Woods struggles again with 75

Tiger Woods logged another miserable round and then all but
conceded the world No. 1 ranking to Phil Mickelson.

In the third round of the Bridgestone Invitational on Saturday,
Woods had five bogeys, a double-bogey and two birdies in a 5-over
75. He is 11 over – his worst score in relation to par through 54
holes since turning professional in 1996.

Woods, whose personal life has been in tatters since revelations
of infidelity last November, has been the No. 1-ranked golfer in
the world for more than five years. But Mickelson can overtake him
with a high finish – something that Woods fully expects.

”Well, if Phil plays the way he’s supposed to this weekend,
then he’ll be No. 1,” Woods said after completing third-round play
at Firestone Country Club.

Mickelson shot a 71 to fall into a tie for 10th. He needs to
finish at least in fourth place alone to become No. 1.

A week before the U.S. PGA Championship and with six weeks left
to the Ryder Cup, Woods’ game is in shambles.

He actually drove the ball slightly better on Saturday, hitting
half of the 14 fairways, but showed no consistency.

He was 1 over through six holes, but then jerked an iron far to
the left of the green and into a large bunker next to the par-3
seventh.

”Great swing!” he yelled at himself on the tee.

Woods then blasted out of the sand to 25 feet above the hole and
missed the par putt.

On the eighth hole, he hit his drive into the right rough,
advanced it further along in the high grass to the right, and then
mis-hit a chip shot that came up short of the green. He hurried to
the ball and quickly hit another chip that ran 6 feet past the
hole, then missed that putt, settling for a double-bogey.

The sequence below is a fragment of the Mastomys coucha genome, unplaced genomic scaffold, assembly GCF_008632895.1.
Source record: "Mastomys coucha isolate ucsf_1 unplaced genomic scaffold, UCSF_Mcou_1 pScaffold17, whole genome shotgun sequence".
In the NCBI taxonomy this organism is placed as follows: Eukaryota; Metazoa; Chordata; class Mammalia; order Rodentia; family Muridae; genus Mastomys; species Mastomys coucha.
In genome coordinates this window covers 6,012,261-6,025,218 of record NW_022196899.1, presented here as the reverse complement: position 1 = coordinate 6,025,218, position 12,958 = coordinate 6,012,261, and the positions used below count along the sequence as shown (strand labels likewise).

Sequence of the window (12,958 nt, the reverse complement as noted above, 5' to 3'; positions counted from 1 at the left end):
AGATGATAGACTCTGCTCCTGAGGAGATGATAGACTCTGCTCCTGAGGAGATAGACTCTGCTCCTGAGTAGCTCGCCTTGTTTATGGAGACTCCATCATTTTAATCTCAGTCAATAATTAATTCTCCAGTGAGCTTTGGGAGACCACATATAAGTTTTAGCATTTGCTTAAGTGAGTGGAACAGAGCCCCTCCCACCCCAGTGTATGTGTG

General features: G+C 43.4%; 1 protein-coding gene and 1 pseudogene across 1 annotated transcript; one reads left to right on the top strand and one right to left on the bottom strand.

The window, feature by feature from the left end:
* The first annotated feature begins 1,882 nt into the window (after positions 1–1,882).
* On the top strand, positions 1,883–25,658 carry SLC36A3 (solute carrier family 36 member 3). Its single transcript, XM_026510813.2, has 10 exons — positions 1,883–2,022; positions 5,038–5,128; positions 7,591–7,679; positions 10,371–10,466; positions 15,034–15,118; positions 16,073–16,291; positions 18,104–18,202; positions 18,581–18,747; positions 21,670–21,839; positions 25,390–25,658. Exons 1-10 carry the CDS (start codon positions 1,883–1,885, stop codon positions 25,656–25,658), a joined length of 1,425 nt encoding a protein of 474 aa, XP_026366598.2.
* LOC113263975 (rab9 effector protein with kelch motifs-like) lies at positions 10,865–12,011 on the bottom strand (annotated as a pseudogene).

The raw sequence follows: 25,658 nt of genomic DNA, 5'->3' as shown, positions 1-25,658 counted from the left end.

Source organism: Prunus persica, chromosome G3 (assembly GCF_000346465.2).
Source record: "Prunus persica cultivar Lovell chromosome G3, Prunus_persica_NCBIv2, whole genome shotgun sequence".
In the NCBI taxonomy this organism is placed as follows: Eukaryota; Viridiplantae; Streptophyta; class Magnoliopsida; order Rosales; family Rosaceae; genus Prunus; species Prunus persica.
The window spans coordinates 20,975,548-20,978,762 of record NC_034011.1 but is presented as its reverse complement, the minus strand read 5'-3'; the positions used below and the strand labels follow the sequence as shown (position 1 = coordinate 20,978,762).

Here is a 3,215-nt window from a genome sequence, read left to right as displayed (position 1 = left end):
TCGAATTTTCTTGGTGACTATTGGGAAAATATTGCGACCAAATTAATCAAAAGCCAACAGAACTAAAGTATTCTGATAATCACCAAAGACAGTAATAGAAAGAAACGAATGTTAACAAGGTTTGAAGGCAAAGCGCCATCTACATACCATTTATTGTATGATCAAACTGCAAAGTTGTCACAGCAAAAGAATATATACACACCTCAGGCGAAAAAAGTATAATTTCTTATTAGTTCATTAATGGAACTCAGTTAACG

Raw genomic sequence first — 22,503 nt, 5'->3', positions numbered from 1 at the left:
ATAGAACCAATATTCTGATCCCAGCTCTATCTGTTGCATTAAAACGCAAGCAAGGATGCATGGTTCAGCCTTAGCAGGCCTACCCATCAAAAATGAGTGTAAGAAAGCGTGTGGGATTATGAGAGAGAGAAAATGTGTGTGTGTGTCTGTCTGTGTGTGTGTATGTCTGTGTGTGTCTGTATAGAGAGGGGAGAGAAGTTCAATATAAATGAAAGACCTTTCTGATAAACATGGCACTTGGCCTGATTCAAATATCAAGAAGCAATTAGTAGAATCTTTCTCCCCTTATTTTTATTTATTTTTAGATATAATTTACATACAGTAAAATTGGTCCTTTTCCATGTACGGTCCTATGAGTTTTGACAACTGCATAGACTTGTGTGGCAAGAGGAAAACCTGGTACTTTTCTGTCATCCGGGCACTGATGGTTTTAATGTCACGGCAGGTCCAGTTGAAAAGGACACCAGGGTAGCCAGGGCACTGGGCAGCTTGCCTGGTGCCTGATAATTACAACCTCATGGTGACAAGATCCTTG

”Well, I drove it terrible, hit my irons terrible, didn’t putt
well, and it added up to a lot,” Woods said later.

The 75 was his worst third-round score in relation to par since
the 2002 British Open, where he shot 81.

After completing his round, he returned to the driving range. At
that time, he was 18 shots off the lead and in 78th place, ahead of
only two other players in the 80-man field.

He has never been worse than a tie for 71st through 54 holes
since turning pro.

He took off for two weeks after tying for 23rd at the British
Open, and hoped to use the Bridgestone as a tuneup for next week’s
U.S. PGA Championship at Whistling Straits.

He also hoped to put up a strong finish that would move him up
in the U.S. Ryder Cup standings. He came into the week in ninth
place, with the top eight players assured of spots on the team.

The timing seemed to be ideal, since he has dominated the
Bridgestone and Firestone Country Club like few players have
anywhere. He won the Bridgestone (and its forerunner, the NEC
Invitational) from 1999-2001, 2005-7 and last year.

But instead of setting himself up for the final major of the
year and the game’s top team competition, his play has caused many
to question whether he is the same player who captured 14 major
championships before his 34th birthday.

Woods was asked if he could take anything positive out of his
three rounds so far this week.

”No, not right now,” he said.